Help
Subscribe


Submit Videos to GastroHep Read For FREE - Our full range of review articles
GastroHep.com - the global online resource for all aspects of gastroenterology, hepatology and endoscopy
GastroHep.com - the global online resource for all aspects of gastroenterology, hepatology and endoscopy Profile of Guido Tytgat Profile of Pete Peterson Profile of Peter Cotton Profile of Roy Pounder

Home

News  
Journals
Review Articles
Slide Atlas
Video Clips
Online Books
Advanced Digestive Endoscopy
Classical Cases
Conference Diary
PubMed
International GH Links
USA GH Links
National GH Links
National GI Societies
Other Useful Links




Emails on Gastroenterology and Hepatology
the National AIDS Treatment Advocacy Project
Visit the gastroenterology section of the EUMS

News

Self-reported food-related GI symptoms in IBS are more severe

Self-reported food-related GI symptoms in IBS are common and associated with more severe symptoms and reduced quality of life, reports the latest issue of the American Journal of Gastroenterology.

News image

Despite the fact that food and diet are central issues, that concern patients with irritable bowel syndrome (IBS), the current understanding about the association between the intake of certain foods/food groups and the gastrointestinal (GI) symptom pattern, psychological symptoms, and quality of life is poor.

Dr Lena Böhn and from Sweden determined which food groups and specific food items IBS patients report causing GI symptoms.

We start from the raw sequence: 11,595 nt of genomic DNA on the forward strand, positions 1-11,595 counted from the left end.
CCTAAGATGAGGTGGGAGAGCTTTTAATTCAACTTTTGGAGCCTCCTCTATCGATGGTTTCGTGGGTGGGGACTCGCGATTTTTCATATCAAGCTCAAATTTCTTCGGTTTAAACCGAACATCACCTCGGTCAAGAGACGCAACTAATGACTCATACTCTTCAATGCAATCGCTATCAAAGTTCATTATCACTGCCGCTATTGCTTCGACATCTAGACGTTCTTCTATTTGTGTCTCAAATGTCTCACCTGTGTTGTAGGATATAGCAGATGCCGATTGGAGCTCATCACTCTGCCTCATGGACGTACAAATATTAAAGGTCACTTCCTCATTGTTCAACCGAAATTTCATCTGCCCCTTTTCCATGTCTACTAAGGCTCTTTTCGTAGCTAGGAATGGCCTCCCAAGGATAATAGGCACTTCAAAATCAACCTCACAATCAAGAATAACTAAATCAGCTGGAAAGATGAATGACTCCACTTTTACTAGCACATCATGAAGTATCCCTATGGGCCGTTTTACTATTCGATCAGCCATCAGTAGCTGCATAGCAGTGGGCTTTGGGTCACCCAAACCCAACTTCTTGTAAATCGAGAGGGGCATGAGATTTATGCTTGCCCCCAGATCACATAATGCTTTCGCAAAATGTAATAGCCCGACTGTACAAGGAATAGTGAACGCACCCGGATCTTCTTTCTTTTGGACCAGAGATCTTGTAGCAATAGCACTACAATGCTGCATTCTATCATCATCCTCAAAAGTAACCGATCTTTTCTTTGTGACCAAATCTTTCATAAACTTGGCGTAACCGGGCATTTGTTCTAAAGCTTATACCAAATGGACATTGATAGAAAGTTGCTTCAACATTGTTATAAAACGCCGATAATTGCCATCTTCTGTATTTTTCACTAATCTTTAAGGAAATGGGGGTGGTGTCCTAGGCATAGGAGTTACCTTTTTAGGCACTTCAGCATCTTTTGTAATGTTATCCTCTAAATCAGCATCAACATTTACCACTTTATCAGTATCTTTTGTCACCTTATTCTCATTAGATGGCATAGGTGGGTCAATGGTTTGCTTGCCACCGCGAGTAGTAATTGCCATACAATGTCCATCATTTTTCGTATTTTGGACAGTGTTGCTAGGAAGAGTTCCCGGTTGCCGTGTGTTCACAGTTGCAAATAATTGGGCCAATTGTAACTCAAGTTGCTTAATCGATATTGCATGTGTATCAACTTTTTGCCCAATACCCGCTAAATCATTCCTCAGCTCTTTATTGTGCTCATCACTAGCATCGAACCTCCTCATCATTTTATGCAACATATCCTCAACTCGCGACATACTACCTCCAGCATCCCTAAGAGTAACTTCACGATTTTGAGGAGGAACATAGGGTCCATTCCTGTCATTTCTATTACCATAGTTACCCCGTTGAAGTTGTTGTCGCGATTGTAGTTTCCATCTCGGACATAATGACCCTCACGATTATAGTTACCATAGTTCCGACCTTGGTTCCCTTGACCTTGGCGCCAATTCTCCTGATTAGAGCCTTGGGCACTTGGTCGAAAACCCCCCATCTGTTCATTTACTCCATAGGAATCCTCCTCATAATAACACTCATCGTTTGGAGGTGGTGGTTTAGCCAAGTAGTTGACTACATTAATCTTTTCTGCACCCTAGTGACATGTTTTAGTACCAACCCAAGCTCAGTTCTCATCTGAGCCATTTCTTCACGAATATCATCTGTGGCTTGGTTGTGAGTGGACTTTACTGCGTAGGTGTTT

The team investigated the association with GI and psychological symptoms, and quality of life.

The research team included 197 IBS patients who completed a food questionnaire in which they specified symptoms from 56 different food items or food groups relevant to food intolerance/allergy.

58% experienced GI symptoms from foods rich in biogenic amines
American Journal of Gastroenterology

The patients also completed questionnaires to assess depression and general anxiety, GI-specific anxiety, IBS symptoms, somatic symptoms, and quality of life.

The team found that 84% of the studied population reported symptoms related to at least one of the food items surveyed.

Symptoms related to intake of food items with incompletely absorbed carbohydrates were noted in 70% of patients.

The resesarch team observed that the most common food items were dairy products, beans/lentils, apple, flour, and plum.

Of these, 58% experienced GI symptoms from foods rich in biogenic amines, such as wine/beer, salami, and cheese.

Histamine-releasing foods, such as milk, wine/beer, and pork, were also considered causes of symptoms in IBS patients.

The team found that GI symptoms were frequently reported after intake of fried and fatty foods.

With increasing IBS symptom severity, patients reported more food items responsible for their GI symptoms, and this was also found in patients with more severe somatic symptoms.

Women tended to report more food items causing symptoms than men.

A high number of food items causing GI symptoms was also associated with reduced quality of life and this was significant for the following domains, including sleep, energy, food, social functioning, and physical status.

However, the number of food items reported to provoke GI symptoms was unrelated to body mass index, age, IBS subtype, anxiety, depression, or GI-specific anxiety.

Dr Böhn's team concludes, "The majority of IBS patients believe that certain food items are important triggers of their GI symptoms."

"This is especially true for foods containing carbohydrates and fat, and also may be relevant for histamine-releasing food items and foods rich in biogenic amines."

"Self-reported food intolerance is associated with high symptom burden and reduced quality of life."